What is considered a “Civil War“ fife?
It is a good question that comes up every day when trying to buy a true “Civil War” fife.
I will first give you what is NOT a Civil War fife:
A Cloos fife, with any mark, is NOT a Civil War fife!
Let me say that again:
A Cloos fife, (made by George Cloos of Brooklyn New York) with any mark, (Geo. Cloos, Crosby GC, Geo. Cloos/Crosby, Cloos, etc…….) is NOT a Civil War fife!
One more time:
A CLOOS FIFE IS NOT A CIVIL WAR FIFE!
Now that we have that straight, let’s go onto what is a Civil War fife.
Note: I will be dealing with Cloos in another article, but not at this time.
The quest to find what is a Civil War fife is very easy, as the US had many woodwind makers during the time of the war, and there are references to makers being awarded military contracts. (Not all woodwind makers made for the military, but that doesn’t mean they didn’t sell to state regiments, thus if a maker was in business during the war it would be considered a Civil War fife maker.)
Civil War fifes fall into 2 categories: Marked and unmarked.
Let’s deal with the unmarked first.
In the over 325 fifes that are in my collection, I possess many unmarked fifes. Some I have purchased because the previous owner stated that they were used in the Civil War.
Here is my opinion:
Unless it has a makers mark, or has been compared to another fife that has a markers mark and found to be similar, it is impossible at this time to determine who made the instrument, thus it is impossible to determine if the fife was used in the Civil War.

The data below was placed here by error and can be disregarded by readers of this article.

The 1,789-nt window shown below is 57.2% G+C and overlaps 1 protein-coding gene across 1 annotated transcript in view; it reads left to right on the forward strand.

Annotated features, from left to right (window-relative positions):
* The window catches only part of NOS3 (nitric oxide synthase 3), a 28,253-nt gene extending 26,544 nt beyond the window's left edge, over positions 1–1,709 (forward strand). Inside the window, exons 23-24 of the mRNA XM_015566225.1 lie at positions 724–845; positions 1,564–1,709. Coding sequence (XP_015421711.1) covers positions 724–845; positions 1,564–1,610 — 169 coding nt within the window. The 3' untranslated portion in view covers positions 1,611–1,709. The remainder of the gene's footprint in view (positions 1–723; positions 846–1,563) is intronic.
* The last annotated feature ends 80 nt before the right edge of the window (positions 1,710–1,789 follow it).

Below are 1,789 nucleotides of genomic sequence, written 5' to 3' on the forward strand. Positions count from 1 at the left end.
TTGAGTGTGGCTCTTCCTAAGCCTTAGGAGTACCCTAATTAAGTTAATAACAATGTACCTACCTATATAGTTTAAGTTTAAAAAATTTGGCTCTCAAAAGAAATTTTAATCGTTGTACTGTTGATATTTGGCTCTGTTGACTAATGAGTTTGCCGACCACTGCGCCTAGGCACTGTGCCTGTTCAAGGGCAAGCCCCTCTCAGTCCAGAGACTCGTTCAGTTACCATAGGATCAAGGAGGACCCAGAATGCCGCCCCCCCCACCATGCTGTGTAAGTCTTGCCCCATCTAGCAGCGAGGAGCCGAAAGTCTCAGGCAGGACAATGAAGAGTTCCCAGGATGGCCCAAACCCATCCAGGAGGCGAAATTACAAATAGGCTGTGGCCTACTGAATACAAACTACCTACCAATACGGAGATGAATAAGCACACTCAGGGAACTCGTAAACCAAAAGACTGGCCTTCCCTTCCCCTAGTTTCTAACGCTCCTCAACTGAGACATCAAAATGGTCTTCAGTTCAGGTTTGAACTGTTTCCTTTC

Yes, I know that it was told to you that the fife in your possession was used by great-great-great grandpa in the Civil War, and has been in the family all this time.
Unfortunately without direct documentation of the instrument (a picture of the exact instrument in your ancestor’s hands) it is impossible to say, without a doubt, that this was used in the war.
Remember, the Civil War ended more than 150 years ago, and family relic’s histories can change.
To give an example:
A well-known historical society, which shall remain nameless, had a fife and music book donated by a family who said WITHOUT DOUBT that what they had was used by their ancestor in the War of 1812.
The fife was put on display for years stating this fact.
I came along one day and asked to take a look at the instrument.
What did I find?
A maker’s mark that no one had seen.
And the maker was not in business until 1847, 35 years after the War of 1812 ended.
Surprise, surprise, surprise!!!!!
Was this their ancestor’s fife?
Maybe, but most likely purchased at a much later date and the history of him playing fife in the War of 1812 (Which he did) and the fife, which was purchased later in life, merged.
Thus to repeat myself:
You cannot determine if a fife was used during the Civil War unless it has a maker’s mark or very, very solid documentation.
Now let’s deal with marked fifes, which is very easy.
If a maker was in business during the Civil War it can be considered a Civil War fife!
Now, I must make a statement about makers:
Not all marked fifes are the true maker of the instrument.
How can this be?
Well to put it simply, some “makers” were importers, or what we call in the music industry, “jobbers”.
They have another maker make the instrument and they stamp their name of it.
But for this study, they are all referred to as makers.
Below is a list of some of the makers who were in business:
Firth, Pond & Co
Firth & Son
J C Haynes
William Pond & Co
Rohe & Leavitt
This is only a partial list of American makers that would have been in business during that period, but it represents a cross section of fife making during the Civil War.
If you have other questions regarding a fife that you prossess, please use our contact page.